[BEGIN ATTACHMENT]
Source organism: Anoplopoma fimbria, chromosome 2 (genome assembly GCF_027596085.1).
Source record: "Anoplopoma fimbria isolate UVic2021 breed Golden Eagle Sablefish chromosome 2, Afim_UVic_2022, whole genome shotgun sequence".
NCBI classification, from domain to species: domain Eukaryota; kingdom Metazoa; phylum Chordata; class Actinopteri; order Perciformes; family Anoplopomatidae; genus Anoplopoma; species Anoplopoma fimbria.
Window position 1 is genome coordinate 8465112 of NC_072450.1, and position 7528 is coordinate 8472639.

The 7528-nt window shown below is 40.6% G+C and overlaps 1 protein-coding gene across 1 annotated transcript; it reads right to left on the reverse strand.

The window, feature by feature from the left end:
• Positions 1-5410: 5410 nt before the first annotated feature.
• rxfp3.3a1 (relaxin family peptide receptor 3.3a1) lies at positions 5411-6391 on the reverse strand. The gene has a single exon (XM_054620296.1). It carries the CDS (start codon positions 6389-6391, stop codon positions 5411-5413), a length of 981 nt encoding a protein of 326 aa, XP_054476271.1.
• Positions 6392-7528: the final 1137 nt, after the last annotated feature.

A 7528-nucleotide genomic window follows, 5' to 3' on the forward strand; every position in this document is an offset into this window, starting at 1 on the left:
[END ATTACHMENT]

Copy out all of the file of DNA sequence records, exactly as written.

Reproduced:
Source organism: Anoplopoma fimbria, chromosome 2 (genome assembly GCF_027596085.1).
Source record: "Anoplopoma fimbria isolate UVic2021 breed Golden Eagle Sablefish chromosome 2, Afim_UVic_2022, whole genome shotgun sequence".
NCBI classification, from domain to species: domain Eukaryota; kingdom Metazoa; phylum Chordata; class Actinopteri; order Perciformes; family Anoplopomatidae; genus Anoplopoma; species Anoplopoma fimbria.
Window position 1 is genome coordinate 8465112 of NC_072450.1, and position 7528 is coordinate 8472639.

The 7528-nt window shown below is 40.6% G+C and overlaps 1 protein-coding gene across 1 annotated transcript; it reads right to left on the reverse strand.

The window, feature by feature from the left end:
• Positions 1-5410: 5410 nt before the first annotated feature.
• rxfp3.3a1 (relaxin family peptide receptor 3.3a1) lies at positions 5411-6391 on the reverse strand. The gene has a single exon (XM_054620296.1). It carries the CDS (start codon positions 6389-6391, stop codon positions 5411-5413), a length of 981 nt encoding a protein of 326 aa, XP_054476271.1.
• Positions 6392-7528: the final 1137 nt, after the last annotated feature.

A 7528-nucleotide genomic window follows, 5' to 3' on the forward strand; every position in this document is an offset into this window, starting at 1 on the left: